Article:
The introvert/extrovert dichotomy is easily stereotyped in psychological literature: extroverts are buoyant and loud, introverts are shy and nerdy. Here, former corporate lawyer and negotiations consultant Cain gives a more nuanced portrait of introversion. Introverts are by nature more pensive, quiet, and solitary, but they can also act extroverted for the pursuit of their passions. Cain describes and explicates the introvert personality by citing much research (at times so much that readers may be confused about what she is explaining) and going undercover, at one point immersing herself at a Harvard Business School student center and, in a very amusing chapter, at a Tony Robbins seminar, among other case studies. Cain's conclusion is that the introversion or extroversion personality trait is not as simple as an on/off switch but a much more complex expression of a personality. VERDICT This book is a pleasure to read and will make introverts and extroverts alike think twice about the best ways to be themselves and interact with differing personality types. Recommended to all readers.-Maryse Breton, Bibliotheque et Archives nationales du Quebec, Montreal (c) Copyright 2012. Library Journals LLC, a wholly owned subsidiary of Media Source, Inc. No redistribution permitted.





While American culture and business tend to be dominated by extroverts, business consultant Cain explores and champions the one-third to one-half of the population who are introverts. She defines the term broadly, including "solitude-seeking" and "contemplative," but also "sensitive," "humble," and "risk-averse." Such individuals, she claims (though with insufficient evidence), are "disproportionately represented among the ranks of the spectacularly creative." Yet the American school and workplace make it difficult for those who draw strength from solitary musing by over-emphasizing teamwork and what she calls "the new Groupthink." Cain gives excellent portraits of a number of introverts and shatters misconceptions. For example, she notes, introverts can negotiate as well as, or better than, alpha males and females because they can take a firm stand "without inflaming [their] counterpart's ego." Cain provides tips to parents and teachers of children who are introverted or seem socially awkward and isolated. She suggests, for instance, exposing them gradually to new experiences that are otherwise overstimulating. Cain consistently holds the reader's interest by presenting individual profiles, looking at places dominated by extroverts (Harvard Business School) and introverts (a West Coast retreat center), and reporting on the latest studies. Her diligence, research, and passion for this important topic has richly paid off. (Jan.) (c) Copyright PWxyz, LLC. All rights reserved.





It's hard to believe, in this world of social media and reality TV, that one-third to one-half of Americans are introverts. Yet being an introvert has become a social stigma. The rise of what the author dubs the Extrovert Ideal (in which the ideal self is gregarious, alpha, and comfortable in the spotlight) began with Dale Carnegie and his wildly popular self-help books. Simultaneously, we saw the rise of the movie star and of personality-driven ads and the appearance of the inferiority complex, developed by psychologist Alfred Adler. Today, pitchmen like Tony Robbins sell the idea of extroversion as the key to greatness. But and this is key to the author's thesis personal space and privacy are absolutely vital to creativity and invention, as is freedom from peer pressure. Cain also explores the fundamental differences in psychology and physiology between extroverts and introverts, showing how being an introvert or an extrovert is really a biological imperative. No slick self-help book, this is an intelligent and often surprising look at what makes us who we are.--Pitt, David Copyright 2010 Booklist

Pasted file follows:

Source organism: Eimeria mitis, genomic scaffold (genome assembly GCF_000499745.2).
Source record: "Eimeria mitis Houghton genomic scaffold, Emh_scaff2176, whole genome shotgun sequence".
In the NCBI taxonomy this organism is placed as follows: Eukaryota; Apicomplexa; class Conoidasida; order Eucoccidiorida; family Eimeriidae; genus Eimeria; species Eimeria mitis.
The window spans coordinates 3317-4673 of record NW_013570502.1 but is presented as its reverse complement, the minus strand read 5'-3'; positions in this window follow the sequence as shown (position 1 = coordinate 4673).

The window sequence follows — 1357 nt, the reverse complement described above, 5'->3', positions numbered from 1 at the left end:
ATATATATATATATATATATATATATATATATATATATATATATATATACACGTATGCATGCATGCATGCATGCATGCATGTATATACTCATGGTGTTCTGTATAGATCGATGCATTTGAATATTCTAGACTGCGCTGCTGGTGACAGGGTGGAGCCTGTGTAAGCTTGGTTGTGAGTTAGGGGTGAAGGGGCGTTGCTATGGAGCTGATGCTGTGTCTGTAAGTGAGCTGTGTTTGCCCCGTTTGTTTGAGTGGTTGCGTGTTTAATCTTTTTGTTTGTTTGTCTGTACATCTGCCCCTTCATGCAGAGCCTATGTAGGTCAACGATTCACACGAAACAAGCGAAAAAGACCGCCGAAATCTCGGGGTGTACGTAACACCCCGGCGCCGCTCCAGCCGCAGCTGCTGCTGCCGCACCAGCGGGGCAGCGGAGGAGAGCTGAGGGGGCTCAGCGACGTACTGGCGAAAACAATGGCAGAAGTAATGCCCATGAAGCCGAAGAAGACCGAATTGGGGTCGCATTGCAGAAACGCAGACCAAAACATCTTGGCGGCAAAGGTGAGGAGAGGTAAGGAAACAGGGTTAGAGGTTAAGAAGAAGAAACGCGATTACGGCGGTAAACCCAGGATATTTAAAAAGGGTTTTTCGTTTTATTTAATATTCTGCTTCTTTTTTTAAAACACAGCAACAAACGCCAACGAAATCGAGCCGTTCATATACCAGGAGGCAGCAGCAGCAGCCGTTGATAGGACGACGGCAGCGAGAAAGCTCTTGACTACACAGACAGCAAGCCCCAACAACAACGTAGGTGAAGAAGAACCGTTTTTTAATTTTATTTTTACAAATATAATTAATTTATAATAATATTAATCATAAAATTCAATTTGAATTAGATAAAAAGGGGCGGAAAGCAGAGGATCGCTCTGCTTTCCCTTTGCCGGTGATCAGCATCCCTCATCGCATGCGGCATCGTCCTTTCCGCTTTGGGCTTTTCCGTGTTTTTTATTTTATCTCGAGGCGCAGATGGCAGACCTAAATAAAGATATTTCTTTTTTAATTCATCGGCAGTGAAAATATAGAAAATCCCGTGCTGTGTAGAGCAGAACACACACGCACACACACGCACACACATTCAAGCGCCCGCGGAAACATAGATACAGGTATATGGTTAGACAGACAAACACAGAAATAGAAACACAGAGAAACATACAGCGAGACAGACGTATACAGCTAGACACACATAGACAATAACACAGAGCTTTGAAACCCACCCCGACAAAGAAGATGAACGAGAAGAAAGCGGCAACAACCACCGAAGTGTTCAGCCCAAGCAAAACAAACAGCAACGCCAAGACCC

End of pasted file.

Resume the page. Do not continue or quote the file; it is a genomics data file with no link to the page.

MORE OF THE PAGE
Today we make room for a remarkably narrow range of personality styles. We're told that to be great is to be bold, to be happy is to be sociable. We see ourselves as a nation of extroverts--which means that we've lost sight of who we really are. Depending on which study you consult, one third to one half of Americans are introverts--in other words, one out of every two or three people you know . (Given that the United States is among the most extroverted of nations, the number must be at least as high in other parts of the world.) If you're not an introvert yourself, you are surely raising, managing, married to, or coupled with one. If these statistics surprise you, that's probably because so many people pretend to be extroverts. Closet introverts pass undetected on playgrounds, in high school locker rooms, and in the corridors of corporate America. Some fool even themselves, until some life event--a layoff, an empty nest, an inheritance that frees them to spend time as they like-- jolts them into taking stock of their true natures. You have only to raise the subject of this book with your friends and acquaintances to find that the most unlikely people consider themselves introverts. It makes sense that so many introverts hide even from themselves. We live with a value system that I call the Extrovert Ideal--the omnipresent belief that the ideal self is gregarious, alpha, and comfortable in the spotlight. The archetypal extrovert prefers action to contemplation, risk- taking to heed-taking, certainty to doubt. He favors quick decisions, even at the risk of being wrong. She works well in teams and socializes in groups. We like to think that we value individuality, but all too often we admire one type of individual--the kind who's comfortable "putting himself out there." Sure, we allow technologically gifted loners who launch companies in garages to have any personality they please, but they are the exceptions, not the rule, and our tolerance extends mainly to those who get fabulously wealthy or hold the promise of doing so. Introversion--along with its cousins sensitivity, seriousness, and shyness--is now a second- class personality trait, somewhere between a disappointment and a pathology. Introverts living under the Extrovert Ideal are like women in a man's world, discounted because of a trait that goes to the core of who they are. Extroversion is an enormously appealing personality style, but we've turned it into an oppressive standard to which most of us feel we must conform. The Extrovert Ideal has been documented in many studies, though this research has never been grouped under a single name. Talkative people, for example, are rated as smarter, better- looking, more interesting, and more desirable as friends. Velocity of speech counts as well as volume: we rank fast talkers as more competent and likable than slow ones. The same dynamics apply in groups, where research shows that the voluble are considered smarter than the reticent--even though there's zero correlation between the gift of gab and good ideas. Even the word introvert is stigmatized--one informal study, by psychologist Laurie Helgoe, found that introverts described their own physical appearance in vivid language ( "green- blue eyes," "exotic," "high cheekbones"), but when asked to describe generic introverts they drew a bland and distasteful picture ("ungainly," "neutral colors," "skin problems"). But we make a grave mistake to embrace the Extrovert Ideal so unthinkingly. Some of our greatest ideas, art, and inventions--from the theory of evolution to van Gogh's sunflowers to the personal computer-- came from quiet and cerebral people who knew how to tune in to their inner worlds and the treasures to be found there. Copyright (c) 2012 by Susan Cain. From the book QUIET: The Power Of Introverts in a World That Can't Stop Talking by Susan Cain, published by Crown, a division of Random House, Inc.  Reprinted with permission. Excerpted from Quiet: The Power of Introverts in a World That Can't Stop Talking by Susan Cain All rights reserved by the original copyright owners. Excerpts are provided for display purposes only and may not be reproduced, reprinted or distributed without the written permission of the publisher.